Carbon Monoxide Awareness Week: stay safe from silent killer

This announcement is for: 
ConsumerGas workerHome buyer / owner

WA’s gas safety regulator is urging people to avoid potentially lethal exposure to carbon monoxide by ensuring their gas appliances are well maintained, used correctly and not subject to product safety alerts.

Building and Energy’s warning comes as Carbon Monoxide Awareness Week (27 April to 3 May) gets underway and households prepare for cooler weather.

Director of Energy Safety Saj Abdoolakhan says people could be putting their health at risk when they switch on gas heaters for the first time.

“Faulty, poorly maintained or misused gas heaters can leak carbon monoxide – a poisonous, invisible and odourless gas that can cause serious illness and even death,” he said.

“Air filters, airways, fans and burners can become blocked by lint and dust while gas heaters are in storage over the warmer months. This can cause overheating and burner problems that produce carbon monoxide.

“Gas appliances should be checked and serviced by a licensed gas fitter or service agent at least every two years. If the appliance is more than 10 years old, it should be checked annually.”

Signs that a gas appliance is faulty or in need of a service include difficulty relighting, discolouration of the outer case or a yellow flame rather than a steady blue flame.

Mr Abdoolakhan said it was also vital to use gas appliances correctly and with appropriate ventilation.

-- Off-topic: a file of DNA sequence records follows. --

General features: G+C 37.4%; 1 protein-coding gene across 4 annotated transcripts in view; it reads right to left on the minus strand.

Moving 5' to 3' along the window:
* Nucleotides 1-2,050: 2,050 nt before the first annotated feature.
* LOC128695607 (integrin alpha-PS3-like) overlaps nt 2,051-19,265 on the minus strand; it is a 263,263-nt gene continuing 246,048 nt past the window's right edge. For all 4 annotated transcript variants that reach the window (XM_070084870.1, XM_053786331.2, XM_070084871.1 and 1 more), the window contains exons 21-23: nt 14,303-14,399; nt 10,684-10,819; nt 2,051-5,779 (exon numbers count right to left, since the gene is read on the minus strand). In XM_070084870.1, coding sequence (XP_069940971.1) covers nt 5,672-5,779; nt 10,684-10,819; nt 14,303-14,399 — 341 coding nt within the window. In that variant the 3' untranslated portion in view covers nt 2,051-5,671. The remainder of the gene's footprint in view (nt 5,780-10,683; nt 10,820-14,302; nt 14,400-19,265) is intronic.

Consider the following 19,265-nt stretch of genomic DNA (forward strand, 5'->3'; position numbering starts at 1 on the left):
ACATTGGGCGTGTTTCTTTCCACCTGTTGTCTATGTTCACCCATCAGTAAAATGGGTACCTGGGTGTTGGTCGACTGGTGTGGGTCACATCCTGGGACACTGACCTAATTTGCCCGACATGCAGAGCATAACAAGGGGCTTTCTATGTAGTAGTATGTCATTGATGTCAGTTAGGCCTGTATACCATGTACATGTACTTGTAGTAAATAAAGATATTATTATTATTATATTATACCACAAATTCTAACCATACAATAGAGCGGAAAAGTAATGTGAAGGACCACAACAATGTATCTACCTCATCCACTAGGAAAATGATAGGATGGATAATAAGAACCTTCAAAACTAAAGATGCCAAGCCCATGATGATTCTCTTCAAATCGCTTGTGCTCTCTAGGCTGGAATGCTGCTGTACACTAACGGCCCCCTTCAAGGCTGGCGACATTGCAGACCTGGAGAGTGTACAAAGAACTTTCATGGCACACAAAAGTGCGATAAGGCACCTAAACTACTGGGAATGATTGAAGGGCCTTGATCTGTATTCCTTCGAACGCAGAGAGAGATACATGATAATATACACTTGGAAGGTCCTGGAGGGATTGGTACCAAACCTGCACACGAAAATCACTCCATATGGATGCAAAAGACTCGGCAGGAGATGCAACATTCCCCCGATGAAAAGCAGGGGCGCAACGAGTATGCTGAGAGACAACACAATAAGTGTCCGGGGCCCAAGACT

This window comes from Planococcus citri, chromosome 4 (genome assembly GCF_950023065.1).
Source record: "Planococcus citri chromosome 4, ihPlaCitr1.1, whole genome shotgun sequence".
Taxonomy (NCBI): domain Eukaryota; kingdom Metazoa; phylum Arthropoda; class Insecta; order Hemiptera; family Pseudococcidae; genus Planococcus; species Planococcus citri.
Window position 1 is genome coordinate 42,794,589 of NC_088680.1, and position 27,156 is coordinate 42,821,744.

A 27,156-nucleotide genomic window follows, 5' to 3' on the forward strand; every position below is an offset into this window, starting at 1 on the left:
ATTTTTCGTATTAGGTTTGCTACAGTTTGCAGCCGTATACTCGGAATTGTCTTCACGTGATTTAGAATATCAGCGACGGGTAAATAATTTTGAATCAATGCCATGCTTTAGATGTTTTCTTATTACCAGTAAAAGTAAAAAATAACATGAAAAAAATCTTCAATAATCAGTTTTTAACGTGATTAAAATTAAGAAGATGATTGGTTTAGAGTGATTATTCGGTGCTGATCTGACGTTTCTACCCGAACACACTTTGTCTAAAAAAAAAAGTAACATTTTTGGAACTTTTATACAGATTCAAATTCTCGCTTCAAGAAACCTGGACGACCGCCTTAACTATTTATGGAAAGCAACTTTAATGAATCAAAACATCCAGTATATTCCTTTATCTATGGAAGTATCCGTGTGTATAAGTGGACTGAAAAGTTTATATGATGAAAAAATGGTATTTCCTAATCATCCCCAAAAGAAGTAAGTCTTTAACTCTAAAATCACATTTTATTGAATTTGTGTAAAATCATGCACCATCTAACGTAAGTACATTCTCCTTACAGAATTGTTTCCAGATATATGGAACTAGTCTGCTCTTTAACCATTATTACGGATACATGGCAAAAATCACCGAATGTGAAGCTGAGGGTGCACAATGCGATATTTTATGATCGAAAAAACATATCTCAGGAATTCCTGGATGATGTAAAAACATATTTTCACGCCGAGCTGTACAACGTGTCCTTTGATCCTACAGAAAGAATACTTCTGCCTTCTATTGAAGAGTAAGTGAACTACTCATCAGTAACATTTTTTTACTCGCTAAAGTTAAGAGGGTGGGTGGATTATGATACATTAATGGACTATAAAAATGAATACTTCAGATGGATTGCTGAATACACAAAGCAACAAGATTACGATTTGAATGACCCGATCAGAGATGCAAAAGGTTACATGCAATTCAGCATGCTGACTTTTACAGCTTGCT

“Check that the room has a good airflow to help dilute combustion products, and that ventilation openings and flues are not blocked or obstructed,” he said.

“Avoid using kitchen rangehoods or exhaust fans at the same time as your heater. This can create a negative pressure environment, where carbon monoxide is drawn into living spaces.

“It’s also important to know which type of gas heater you have, as open-flued or flueless models have particular ventilation requirements. Never use outdoor appliances, such as patio heaters, inside the house.”

People should also check if their open-flued gas heater is one of the models included in a national safety alert due to carbon monoxide risks. Owners of these gas heaters should stop using them immediately.

Exposure to low levels of carbon monoxide may cause flu-like symptoms such as headaches, weakness, fatigue and nausea. Higher levels and prolonged exposure can result in severe headaches, dizziness, rapid or irregular heartbeat, vomiting, seizures and collapse. In extreme cases, this can lead to coma and death.

“Medical attention should be sought immediately if these symptoms are present or if carbon monoxide inhalation is suspected,” Mr Abdoolakhan said.

For more gas safety information, visit the Building and Energy website (or via



Media contact: Sarah Roberts – 0466 409 828 (media queries only) or

Building and Energy
Media release
29 Apr 2020

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